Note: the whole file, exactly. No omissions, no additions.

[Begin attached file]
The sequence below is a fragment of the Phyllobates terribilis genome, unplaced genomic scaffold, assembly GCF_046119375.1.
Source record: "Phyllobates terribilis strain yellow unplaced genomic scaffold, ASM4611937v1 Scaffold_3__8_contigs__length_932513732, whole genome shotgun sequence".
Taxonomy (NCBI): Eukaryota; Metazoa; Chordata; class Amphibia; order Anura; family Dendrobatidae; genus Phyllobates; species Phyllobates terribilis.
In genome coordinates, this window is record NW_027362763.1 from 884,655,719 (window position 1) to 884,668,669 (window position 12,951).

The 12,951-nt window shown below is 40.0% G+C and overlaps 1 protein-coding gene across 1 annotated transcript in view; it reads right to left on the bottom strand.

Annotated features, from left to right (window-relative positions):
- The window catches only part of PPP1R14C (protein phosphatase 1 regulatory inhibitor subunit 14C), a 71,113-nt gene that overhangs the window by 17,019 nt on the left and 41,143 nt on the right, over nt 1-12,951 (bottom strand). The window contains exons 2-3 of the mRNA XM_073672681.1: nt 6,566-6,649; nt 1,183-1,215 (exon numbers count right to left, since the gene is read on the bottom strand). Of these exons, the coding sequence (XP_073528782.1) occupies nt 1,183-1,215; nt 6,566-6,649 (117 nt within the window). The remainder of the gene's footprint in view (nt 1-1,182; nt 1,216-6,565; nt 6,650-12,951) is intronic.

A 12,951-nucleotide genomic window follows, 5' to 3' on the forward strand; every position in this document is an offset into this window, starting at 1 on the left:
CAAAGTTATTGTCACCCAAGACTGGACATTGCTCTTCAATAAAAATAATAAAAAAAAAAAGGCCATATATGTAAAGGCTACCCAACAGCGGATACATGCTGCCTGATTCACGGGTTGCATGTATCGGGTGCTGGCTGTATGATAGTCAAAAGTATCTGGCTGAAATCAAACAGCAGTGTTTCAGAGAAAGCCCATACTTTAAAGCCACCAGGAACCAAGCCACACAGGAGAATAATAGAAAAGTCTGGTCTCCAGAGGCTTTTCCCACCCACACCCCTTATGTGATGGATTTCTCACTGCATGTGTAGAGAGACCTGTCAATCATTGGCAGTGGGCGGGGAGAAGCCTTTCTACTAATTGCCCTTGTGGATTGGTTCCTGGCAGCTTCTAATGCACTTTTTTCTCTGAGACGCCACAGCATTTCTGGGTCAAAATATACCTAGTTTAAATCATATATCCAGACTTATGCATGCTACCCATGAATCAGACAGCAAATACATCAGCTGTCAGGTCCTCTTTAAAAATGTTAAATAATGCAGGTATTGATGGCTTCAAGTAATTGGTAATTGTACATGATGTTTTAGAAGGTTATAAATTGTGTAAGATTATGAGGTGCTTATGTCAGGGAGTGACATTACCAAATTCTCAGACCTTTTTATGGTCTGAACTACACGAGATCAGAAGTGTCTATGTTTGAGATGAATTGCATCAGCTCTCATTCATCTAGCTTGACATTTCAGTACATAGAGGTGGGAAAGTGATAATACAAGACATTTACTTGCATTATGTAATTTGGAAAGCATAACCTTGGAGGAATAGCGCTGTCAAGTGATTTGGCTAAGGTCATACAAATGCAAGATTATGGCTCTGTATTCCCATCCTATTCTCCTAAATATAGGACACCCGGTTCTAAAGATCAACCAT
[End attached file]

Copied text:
The sequence below is a fragment of the Phyllobates terribilis genome, unplaced genomic scaffold, assembly GCF_046119375.1.
Source record: "Phyllobates terribilis strain yellow unplaced genomic scaffold, ASM4611937v1 Scaffold_3__8_contigs__length_932513732, whole genome shotgun sequence".
Taxonomy (NCBI): Eukaryota; Metazoa; Chordata; class Amphibia; order Anura; family Dendrobatidae; genus Phyllobates; species Phyllobates terribilis.
In genome coordinates, this window is record NW_027362763.1 from 884,655,719 (window position 1) to 884,668,669 (window position 12,951).

The 12,951-nt window shown below is 40.0% G+C and overlaps 1 protein-coding gene across 1 annotated transcript in view; it reads right to left on the bottom strand.

Annotated features, from left to right (window-relative positions):
- The window catches only part of PPP1R14C (protein phosphatase 1 regulatory inhibitor subunit 14C), a 71,113-nt gene that overhangs the window by 17,019 nt on the left and 41,143 nt on the right, over nt 1-12,951 (bottom strand). The window contains exons 2-3 of the mRNA XM_073672681.1: nt 6,566-6,649; nt 1,183-1,215 (exon numbers count right to left, since the gene is read on the bottom strand). Of these exons, the coding sequence (XP_073528782.1) occupies nt 1,183-1,215; nt 6,566-6,649 (117 nt within the window). The remainder of the gene's footprint in view (nt 1-1,182; nt 1,216-6,565; nt 6,650-12,951) is intronic.

A 12,951-nucleotide genomic window follows, 5' to 3' on the forward strand; every position in this document is an offset into this window, starting at 1 on the left:
CAAAGTTATTGTCACCCAAGACTGGACATTGCTCTTCAATAAAAATAATAAAAAAAAAAAGGCCATATATGTAAAGGCTACCCAACAGCGGATACATGCTGCCTGATTCACGGGTTGCATGTATCGGGTGCTGGCTGTATGATAGTCAAAAGTATCTGGCTGAAATCAAACAGCAGTGTTTCAGAGAAAGCCCATACTTTAAAGCCACCAGGAACCAAGCCACACAGGAGAATAATAGAAAAGTCTGGTCTCCAGAGGCTTTTCCCACCCACACCCCTTATGTGATGGATTTCTCACTGCATGTGTAGAGAGACCTGTCAATCATTGGCAGTGGGCGGGGAGAAGCCTTTCTACTAATTGCCCTTGTGGATTGGTTCCTGGCAGCTTCTAATGCACTTTTTTCTCTGAGACGCCACAGCATTTCTGGGTCAAAATATACCTAGTTTAAATCATATATCCAGACTTATGCATGCTACCCATGAATCAGACAGCAAATACATCAGCTGTCAGGTCCTCTTTAAAAATGTTAAATAATGCAGGTATTGATGGCTTCAAGTAATTGGTAATTGTACATGATGTTTTAGAAGGTTATAAATTGTGTAAGATTATGAGGTGCTTATGTCAGGGAGTGACATTACCAAATTCTCAGACCTTTTTATGGTCTGAACTACACGAGATCAGAAGTGTCTATGTTTGAGATGAATTGCATCAGCTCTCATTCATCTAGCTTGACATTTCAGTACATAGAGGTGGGAAAGTGATAATACAAGACATTTACTTGCATTATGTAATTTGGAAAGCATAACCTTGGAGGAATAGCGCTGTCAAGTGATTTGGCTAAGGTCATACAAATGCAAGATTATGGCTCTGTATTCCCATCCTATTCTCCTAAATATAGGACACCCGGTTCTAAAGATCAACCAT